Keyboard and drum monitors will be linked on the same channel, and the vocal monitor will be isolated.

    Affectation busFig.9

    You can, within certain limits, use group outs to serve as monitor outs. You need to assign the channel to the group with the appropriate switch. The output level of monitors will be adjusted with the group out fader.

    Connectique sortiesFig. 10a

    Output connections. They are all made here via jack connections. Note the send to a third monitor, coming from a group.

    Sorties consoleFig. 10b









    The integrated multi-effects of the mixer. The big knob lets you select the effect, while the white button below that adjusts the parameters of the effect. Note that you can assign the effect to the auxiliaries: singers will appreciate it in their monitors ...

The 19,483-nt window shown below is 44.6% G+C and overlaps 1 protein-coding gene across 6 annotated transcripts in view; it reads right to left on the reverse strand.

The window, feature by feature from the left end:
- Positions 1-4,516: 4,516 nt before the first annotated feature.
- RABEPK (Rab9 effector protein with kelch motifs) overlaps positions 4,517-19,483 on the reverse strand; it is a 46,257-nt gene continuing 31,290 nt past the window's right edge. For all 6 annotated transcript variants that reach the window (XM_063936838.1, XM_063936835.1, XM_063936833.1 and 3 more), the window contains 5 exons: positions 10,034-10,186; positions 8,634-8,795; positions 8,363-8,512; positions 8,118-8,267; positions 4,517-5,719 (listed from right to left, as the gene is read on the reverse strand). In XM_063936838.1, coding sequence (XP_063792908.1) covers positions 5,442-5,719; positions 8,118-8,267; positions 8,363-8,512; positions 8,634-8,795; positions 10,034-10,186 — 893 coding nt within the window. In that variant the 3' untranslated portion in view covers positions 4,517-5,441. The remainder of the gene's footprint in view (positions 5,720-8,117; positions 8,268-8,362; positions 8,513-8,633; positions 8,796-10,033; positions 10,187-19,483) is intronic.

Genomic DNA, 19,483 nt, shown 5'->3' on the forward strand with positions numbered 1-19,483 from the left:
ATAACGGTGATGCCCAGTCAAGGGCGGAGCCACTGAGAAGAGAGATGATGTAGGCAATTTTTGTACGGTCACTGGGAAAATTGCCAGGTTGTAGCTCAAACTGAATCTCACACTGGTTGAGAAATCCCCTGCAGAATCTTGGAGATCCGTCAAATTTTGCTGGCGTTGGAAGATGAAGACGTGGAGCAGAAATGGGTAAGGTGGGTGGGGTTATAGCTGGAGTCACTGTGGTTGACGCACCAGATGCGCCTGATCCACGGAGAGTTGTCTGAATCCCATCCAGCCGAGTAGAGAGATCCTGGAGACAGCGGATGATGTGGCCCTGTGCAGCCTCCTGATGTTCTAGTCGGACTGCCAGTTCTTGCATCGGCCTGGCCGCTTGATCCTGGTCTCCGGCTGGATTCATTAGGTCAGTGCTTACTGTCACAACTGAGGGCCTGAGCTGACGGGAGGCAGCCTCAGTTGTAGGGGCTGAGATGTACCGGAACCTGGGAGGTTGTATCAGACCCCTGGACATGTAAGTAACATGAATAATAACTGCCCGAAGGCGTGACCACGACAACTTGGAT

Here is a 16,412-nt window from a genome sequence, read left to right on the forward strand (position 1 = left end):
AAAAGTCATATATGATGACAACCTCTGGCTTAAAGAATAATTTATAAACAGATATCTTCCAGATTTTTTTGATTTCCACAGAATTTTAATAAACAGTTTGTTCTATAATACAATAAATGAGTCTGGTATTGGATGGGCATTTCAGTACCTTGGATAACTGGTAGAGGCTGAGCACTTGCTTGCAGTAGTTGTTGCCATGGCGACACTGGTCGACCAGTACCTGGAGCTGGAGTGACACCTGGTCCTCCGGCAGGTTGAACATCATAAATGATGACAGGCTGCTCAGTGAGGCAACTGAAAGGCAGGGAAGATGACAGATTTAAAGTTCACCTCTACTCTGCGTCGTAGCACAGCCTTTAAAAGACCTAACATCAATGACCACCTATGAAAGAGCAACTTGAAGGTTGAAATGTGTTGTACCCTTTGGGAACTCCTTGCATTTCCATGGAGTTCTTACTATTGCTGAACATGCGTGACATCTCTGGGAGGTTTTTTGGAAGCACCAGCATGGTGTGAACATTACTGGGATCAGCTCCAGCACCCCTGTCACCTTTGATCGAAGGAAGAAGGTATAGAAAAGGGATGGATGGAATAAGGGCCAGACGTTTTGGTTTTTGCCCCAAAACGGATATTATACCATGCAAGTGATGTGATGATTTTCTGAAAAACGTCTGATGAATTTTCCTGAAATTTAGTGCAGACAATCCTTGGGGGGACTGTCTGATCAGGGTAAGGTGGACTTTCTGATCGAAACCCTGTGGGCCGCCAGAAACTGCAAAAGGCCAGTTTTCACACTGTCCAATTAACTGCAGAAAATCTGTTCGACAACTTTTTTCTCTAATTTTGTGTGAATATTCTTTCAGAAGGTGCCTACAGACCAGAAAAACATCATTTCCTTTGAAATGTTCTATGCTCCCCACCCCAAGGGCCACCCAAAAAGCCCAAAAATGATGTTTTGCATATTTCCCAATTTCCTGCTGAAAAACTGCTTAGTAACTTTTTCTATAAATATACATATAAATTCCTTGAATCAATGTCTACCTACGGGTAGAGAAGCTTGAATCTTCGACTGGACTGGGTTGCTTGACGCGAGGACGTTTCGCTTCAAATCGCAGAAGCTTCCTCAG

The MG166CX has a multi-effects, which features 16 presets corresponding to most basic needs (Fig.11). It appears on the bottom of the mixer like an additional channel called Effect Return. The bottom looks like a normal channel strip with a fader and switches and the top has the parameter settings. There are 8 reverb programs that can be applied to sources connected to the mixer. The voices of the three singers will of course benefit from this processing. Each channel has a send towards the effect placed under the auxiliary and identified by a white knob. (Fig.12). The setting of this button will specify the amount of signal sent to the effect which also receives the sum of all "sends" of each channel. The Fader will mix the effect (after processing all tracks assigned to it) into the main mix output. This is handy for reverb, since you can globally process voices which will even out the sound, but dangerous when we you want to use a flanger, auto-wha or distortion which is better reserved for a single instrument ... It should also be noted that the reverb can also be sent to the monitors, thanks to the aux 1 and 2 sends in the effects channel. Singers will appreciate this, because they’ll hear themselves with the reverb which will of course (in most cases) make their voices sound better...